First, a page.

If you’re under the impression that Shillong has nothing to offer apart from, sloped hills, tall trees and plenty of waterfalls, you are mistaken.
Well of course there are various spots that twinkle toed people would love to visit, even if it were miles away, such as: Elephant Falls:- 12 kms on the outskirts of the city the mountain stream descends through two successive falls set in dells of fern-covered rocks. At a short distance beyond the falls, there are two smaller falls which are none the less beautiful and captivating.
Shillong Peak:- Location: East Khasi Hills District, Upper Shillong- An ideal picnic spot, 1965 metres above sea level and 10 kms from the city, offers a panoramic view of these country side, and is also the highest point in the State. And the list goes on endlessly, various other falls, evergreen parks, boat ride opportunities.
The truth? None of this is really important, what’s important? Food.
Shillong’s food variety pans out endlessly ranging from spicy home braised items and also instant chews. For most of the foodies like me, there is no love more sincere, than the love for food. The Local food of Shillong consists of some exquisite dishes like Jadoh (a mixture of rice and pork), Dohneiiong (pork mix with local spices), Tungtab (fermented dry fish) and Tarumbai (fermented beans). Kyat, the local brew made from rice, adds life to any meal. And since we are onto cuisines, how can we resist mentioning the legendary momos, dumplings or dim sums as they are called. Stuffed with cabbage, pork or chicken, theses mouthwatering delicacies will leave you craving for more. Is true, you can never give up. What is ironic is that the fresh raw materials that urban metropolitans are provided by are from Meghalaya, especially Shillong, which is why most people who’ve dined at Shillong can get a tinge of the same taste when eating at city hubs. This is for the people who love street food, and prefer eating the delicacies outside found in the most simplest of dishes, than in the delicacies found in the most complex. I fall under this category.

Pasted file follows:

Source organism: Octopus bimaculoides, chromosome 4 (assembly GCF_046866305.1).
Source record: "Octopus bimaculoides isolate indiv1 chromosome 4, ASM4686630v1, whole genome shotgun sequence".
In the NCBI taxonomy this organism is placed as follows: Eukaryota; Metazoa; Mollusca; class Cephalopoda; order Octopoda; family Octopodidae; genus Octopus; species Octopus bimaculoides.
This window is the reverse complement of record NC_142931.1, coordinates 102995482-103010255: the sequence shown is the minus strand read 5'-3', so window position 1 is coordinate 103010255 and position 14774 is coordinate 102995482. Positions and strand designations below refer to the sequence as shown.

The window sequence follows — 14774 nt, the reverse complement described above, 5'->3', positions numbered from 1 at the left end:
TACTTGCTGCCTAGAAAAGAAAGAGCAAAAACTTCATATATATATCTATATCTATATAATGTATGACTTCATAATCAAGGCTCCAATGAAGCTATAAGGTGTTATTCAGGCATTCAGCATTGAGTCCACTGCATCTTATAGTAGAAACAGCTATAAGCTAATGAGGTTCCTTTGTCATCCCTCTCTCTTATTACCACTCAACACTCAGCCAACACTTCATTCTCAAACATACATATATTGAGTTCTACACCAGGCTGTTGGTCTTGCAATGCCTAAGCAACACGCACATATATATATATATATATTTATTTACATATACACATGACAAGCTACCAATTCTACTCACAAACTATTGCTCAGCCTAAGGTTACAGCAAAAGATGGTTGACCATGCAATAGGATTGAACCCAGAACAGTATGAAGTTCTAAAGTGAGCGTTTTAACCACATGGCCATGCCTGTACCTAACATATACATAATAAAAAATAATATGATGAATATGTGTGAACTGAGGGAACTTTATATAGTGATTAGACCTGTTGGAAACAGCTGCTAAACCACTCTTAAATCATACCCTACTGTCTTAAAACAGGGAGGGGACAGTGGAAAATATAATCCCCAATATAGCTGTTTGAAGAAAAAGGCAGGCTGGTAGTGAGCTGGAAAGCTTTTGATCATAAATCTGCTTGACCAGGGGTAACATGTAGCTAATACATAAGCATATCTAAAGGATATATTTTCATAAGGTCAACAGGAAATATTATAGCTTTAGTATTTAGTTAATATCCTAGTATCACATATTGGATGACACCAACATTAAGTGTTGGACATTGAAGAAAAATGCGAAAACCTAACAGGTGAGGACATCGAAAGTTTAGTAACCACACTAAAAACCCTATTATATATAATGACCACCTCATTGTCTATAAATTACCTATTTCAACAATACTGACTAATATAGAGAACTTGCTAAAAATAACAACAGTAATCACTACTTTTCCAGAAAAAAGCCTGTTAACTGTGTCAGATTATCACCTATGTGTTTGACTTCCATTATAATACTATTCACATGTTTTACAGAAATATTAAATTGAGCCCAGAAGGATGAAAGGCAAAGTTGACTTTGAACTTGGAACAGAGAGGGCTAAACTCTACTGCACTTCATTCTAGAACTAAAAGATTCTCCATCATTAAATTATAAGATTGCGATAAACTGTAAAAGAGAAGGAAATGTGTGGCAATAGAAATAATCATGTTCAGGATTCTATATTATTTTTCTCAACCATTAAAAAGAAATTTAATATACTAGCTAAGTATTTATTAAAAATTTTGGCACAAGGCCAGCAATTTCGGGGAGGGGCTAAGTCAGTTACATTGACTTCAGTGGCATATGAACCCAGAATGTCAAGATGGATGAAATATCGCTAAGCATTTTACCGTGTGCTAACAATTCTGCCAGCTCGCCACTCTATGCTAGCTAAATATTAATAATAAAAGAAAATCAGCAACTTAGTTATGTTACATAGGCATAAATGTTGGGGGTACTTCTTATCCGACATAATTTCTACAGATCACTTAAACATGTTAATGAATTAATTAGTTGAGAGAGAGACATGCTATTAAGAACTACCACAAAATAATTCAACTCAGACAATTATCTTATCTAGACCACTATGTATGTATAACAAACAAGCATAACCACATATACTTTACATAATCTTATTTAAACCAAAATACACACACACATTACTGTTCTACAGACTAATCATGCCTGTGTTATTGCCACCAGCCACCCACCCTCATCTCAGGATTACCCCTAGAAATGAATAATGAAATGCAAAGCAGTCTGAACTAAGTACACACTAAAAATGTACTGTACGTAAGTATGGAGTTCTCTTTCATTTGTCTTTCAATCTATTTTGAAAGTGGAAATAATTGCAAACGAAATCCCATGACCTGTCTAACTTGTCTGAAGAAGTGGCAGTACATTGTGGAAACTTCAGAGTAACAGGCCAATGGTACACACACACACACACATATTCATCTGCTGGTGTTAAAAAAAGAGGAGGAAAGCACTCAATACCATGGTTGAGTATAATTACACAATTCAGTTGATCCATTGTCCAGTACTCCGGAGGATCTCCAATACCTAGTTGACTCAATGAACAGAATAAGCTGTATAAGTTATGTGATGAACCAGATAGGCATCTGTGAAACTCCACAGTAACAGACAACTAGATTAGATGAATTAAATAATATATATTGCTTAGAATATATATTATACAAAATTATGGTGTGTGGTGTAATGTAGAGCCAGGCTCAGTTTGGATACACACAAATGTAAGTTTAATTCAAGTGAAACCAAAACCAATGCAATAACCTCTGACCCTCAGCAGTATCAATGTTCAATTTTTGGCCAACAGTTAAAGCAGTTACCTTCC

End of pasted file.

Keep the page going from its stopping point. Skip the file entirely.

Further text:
Imagining strolling down Laitumkhrah Street revives old memories of bygone days. At Laitumkhrah the Ribok, a tea hotel where evenings are well spent fishing out change from pockets. Then a munch on the famed Rs.10 egg rolls at Mughlai, just opposite Ribok. Don Bosco square is one of the busiest hangout places for college students. Like the confluence of many rivers, routes to different colleges like St Mary’s, St. Anthony’s, Shillong College and St. Edmund’s divert from here. Like all popular hangout places, there are many small restaurants on both sides of the road. For Rs.40-50 one can get a good plate of hot momos or chowmein. For a good plate of Chinese food one can eat at the Kimfa Restaurant at Malki. Apart from good food, it is also the company of many youngsters that makes this place more alive. Moreover, the Khasi people have a tradition that they offer you Kwai (betel nut) as a sign of welcome. These fragrant Kwai is a token of their love and affection. Enjoy fresh breath! The best way to experience any culture is to experience their food, don’t you think?
Views presented in the article are those of the author and not of ED.